Ice packs and heating pads are familiar rehabilitation tools, but many people have never heard of therapeutic contrasting: quickly changing tissue temperature from hot to cold and back again. This is usually achieved with hot and cold water, either dunking a limb or even immersing the whole body. The technique is most familiar to serious athletes, who believe — without much justification — that it helps them get back in the game quicker.
For injury recovery, contrasting is a good, cheap, safe, and simple idea, and I promise that it feels better than it sounds, when it’s done right. The point is to force your tissues to adapt to the sudden changes, which is stimulatory and requires a lot of metabolic activity and circulatory gymnastics. Basically, contrasting constitutes an extremely gentle tissue workout: stimulation without stress, and strong sensations without movement, which can be particularly helpful for a body part that badly needs some rest while it heals.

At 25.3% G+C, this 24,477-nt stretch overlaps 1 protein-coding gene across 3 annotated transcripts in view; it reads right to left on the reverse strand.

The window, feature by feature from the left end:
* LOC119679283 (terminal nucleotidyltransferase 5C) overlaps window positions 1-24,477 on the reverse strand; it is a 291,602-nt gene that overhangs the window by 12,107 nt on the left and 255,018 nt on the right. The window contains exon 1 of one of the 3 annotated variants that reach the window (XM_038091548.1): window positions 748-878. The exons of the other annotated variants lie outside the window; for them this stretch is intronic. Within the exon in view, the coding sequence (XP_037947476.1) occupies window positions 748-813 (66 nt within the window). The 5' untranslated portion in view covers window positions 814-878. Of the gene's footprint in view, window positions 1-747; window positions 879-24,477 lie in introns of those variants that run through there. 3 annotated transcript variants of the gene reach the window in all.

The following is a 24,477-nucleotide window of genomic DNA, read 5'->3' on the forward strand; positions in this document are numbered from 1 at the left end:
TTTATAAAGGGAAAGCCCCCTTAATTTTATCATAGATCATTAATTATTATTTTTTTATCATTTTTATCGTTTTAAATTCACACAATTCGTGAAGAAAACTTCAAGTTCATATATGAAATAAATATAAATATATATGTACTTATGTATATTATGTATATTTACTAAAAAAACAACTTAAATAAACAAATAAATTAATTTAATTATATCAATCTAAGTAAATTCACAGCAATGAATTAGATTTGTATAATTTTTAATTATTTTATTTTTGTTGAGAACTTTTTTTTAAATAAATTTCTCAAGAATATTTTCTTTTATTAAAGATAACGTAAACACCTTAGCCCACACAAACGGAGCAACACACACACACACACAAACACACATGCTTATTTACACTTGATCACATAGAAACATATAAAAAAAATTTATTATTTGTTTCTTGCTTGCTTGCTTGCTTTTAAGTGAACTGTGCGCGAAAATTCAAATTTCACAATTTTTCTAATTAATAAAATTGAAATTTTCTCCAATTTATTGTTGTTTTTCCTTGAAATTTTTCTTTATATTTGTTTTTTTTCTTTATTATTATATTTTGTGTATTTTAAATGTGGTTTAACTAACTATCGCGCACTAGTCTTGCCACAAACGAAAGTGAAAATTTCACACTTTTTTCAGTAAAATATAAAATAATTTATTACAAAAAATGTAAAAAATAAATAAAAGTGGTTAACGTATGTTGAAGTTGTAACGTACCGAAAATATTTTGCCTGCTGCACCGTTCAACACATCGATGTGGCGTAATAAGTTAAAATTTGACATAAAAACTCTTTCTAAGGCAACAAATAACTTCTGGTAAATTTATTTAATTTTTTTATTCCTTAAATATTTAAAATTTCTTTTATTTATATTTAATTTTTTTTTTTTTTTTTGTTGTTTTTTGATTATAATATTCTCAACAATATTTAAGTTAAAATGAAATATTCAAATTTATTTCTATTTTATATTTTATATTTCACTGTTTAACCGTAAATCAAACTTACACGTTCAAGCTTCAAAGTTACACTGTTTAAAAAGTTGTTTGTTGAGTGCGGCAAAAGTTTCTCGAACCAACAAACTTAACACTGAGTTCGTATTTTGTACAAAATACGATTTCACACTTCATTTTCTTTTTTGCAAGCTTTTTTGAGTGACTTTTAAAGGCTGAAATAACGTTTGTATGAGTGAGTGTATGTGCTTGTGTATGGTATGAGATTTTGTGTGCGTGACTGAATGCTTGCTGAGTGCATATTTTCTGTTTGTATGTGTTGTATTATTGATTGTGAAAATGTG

Contrasting probably has minor benefits, but it’s certainly not going to work any miracles. There is no reason to believe that contrasting would make a large difference in healing. In particular, it will probably not meaningfully “accelerate healing” from tissue traumas like sprains and strains.
What does the science say? Not much, unfortunately — just a handful of studies, mostly about athletic recovery, and mostly notable for failing to turn up anything promising.1 If contrasting promotes recovery from exercise, it can’t be much. That fits a general pattern: nothing seems to help with recovery from exercise, I’m afraid. For more about that, see my article about delayed-onset muscle soreness — this article focusses on contrasting for recovery from injury, which is definitely unproven, but more reasonable and plausible, costs nothing, and almost perfectly risk-free. But …
Limb contrasting is extremely safe in general, and what little danger there is can be avoided with an ounce of common sense. Don’t burn yourself.
Please avoid contrasting the freshest injuries that are still hot, swollen, and/or red, because the heat may aggravate the inflammation more than the cooling phase can control. You should use just ice on a fresh injury (note an important exception: back pain should not be iced, because it is usually not an “injury” per se). Wait about three days for an injury like an ankle sprain to calm down a bit before you start contrasting it.